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Descriptive epidemiology of cholera outbreak in Nigeria, January-November, 2018: implications for the global roadmap strategy

Elimian, KO; Musah, A; Mezue, S; Oyebanji, O; Yennan, S; Jinadu, A; Williams, N; ... Ihekweazu, C; + view all (2019) Descriptive epidemiology of cholera outbreak in Nigeria, January-November, 2018: implications for the global roadmap strategy. BMC Public Health , 19 , Article 1264. 10.1186/s12889-019-7559-6. Green open access

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Abstract

Background: The cholera outbreak in 2018 in Nigeria reaffirms its public health threat to the country. Evidence on the current epidemiology of cholera required for the design and implementation of appropriate interventions towards attaining the global roadmap strategic goals for cholera elimination however seems lacking. Thus, this study aimed at addressing this gap by describing the epidemiology of the 2018 cholera outbreak in Nigeria. Methods: This was a retrospective analysis of surveillance data collected between January 1st and November 19th, 2018. A cholera case was defined as an individual aged 2 years or older presenting with acute watery diarrhoea and severe dehydration or dying from acute watery diarrhoea. Descriptive analyses were performed and presented with respect to person, time and place using appropriate statistics. Results: There were 43,996 cholera cases and 836 cholera deaths across 20 states in Nigeria during the outbreak period, with an attack rate (AR) of 127.43/100,000 population and a case fatality rate (CFR) of 1.90%. Individuals aged 15 years or older (47.76%) were the most affected age group, but the proportion of affected males and females was about the same (49.00 and 51.00% respectively). The outbreak was characterised by four distinct epidemic waves, with higher number of deaths recorded in the third and fourth waves. States from the north-west and north-east regions of the country recorded the highest ARs while those from the north-central recorded the highest CFRs. Conclusion: The severity and wide-geographical distribution of cholera cases and deaths during the 2018 outbreak are indicative of an elevated burden, which was more notable in the northern region of the country. Overall, the findings reaffirm the strategic role of a multi-sectoral approach in the design and implementation of public health interventions aimed at preventing and controlling cholera in Nigeria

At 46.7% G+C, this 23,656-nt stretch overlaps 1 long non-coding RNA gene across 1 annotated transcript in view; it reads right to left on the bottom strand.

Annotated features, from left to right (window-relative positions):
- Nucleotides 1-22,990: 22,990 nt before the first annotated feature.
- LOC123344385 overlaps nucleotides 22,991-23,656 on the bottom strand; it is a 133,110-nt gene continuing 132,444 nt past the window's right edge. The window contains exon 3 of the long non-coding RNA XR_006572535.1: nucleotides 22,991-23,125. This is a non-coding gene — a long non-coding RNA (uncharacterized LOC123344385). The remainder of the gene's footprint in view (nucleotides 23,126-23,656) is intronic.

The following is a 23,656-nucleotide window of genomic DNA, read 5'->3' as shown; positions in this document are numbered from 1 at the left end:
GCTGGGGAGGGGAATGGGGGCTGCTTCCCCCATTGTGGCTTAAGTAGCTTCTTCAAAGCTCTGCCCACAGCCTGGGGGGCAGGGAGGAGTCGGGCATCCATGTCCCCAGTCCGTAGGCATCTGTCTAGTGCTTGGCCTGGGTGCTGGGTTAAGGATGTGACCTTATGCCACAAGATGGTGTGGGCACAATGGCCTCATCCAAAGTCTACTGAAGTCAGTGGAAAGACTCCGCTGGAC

Type: Article
Title: Descriptive epidemiology of cholera outbreak in Nigeria, January-November, 2018: implications for the global roadmap strategy
Location: England
Open access status: An open access version is available from UCL Discovery
DOI: 10.1186/s12889-019-7559-6
Publisher version: https://doi.org/10.1186/s12889-019-7559-6
Language: English
Additional information: This article is distributed under the terms of the Creative Commons Attribution 4.0 International License (http://creativecommons.org/licenses/by/4.0/), which permits unrestricted use, distribution, and reproduction in any medium, provided you give appropriate credit to the original author(s) and the source, provide a link to the Creative Commons license, and indicate if changes were made.
Keywords: Cholera, Outbreak, Attack rate, Case fatality rate, Global roadmap, Nigeria, Multi-sectoral
UCL classification: UCL > Provost and Vice Provost Offices
UCL > Provost and Vice Provost Offices > UCL BEAMS
UCL > Provost and Vice Provost Offices > UCL BEAMS > Faculty of Maths and Physical Sciences
UCL > Provost and Vice Provost Offices > UCL BEAMS > Faculty of Maths and Physical Sciences > Inst for Risk and Disaster Reduction
URI: https://discovery.ucl.ac.uk/id/eprint/10082140
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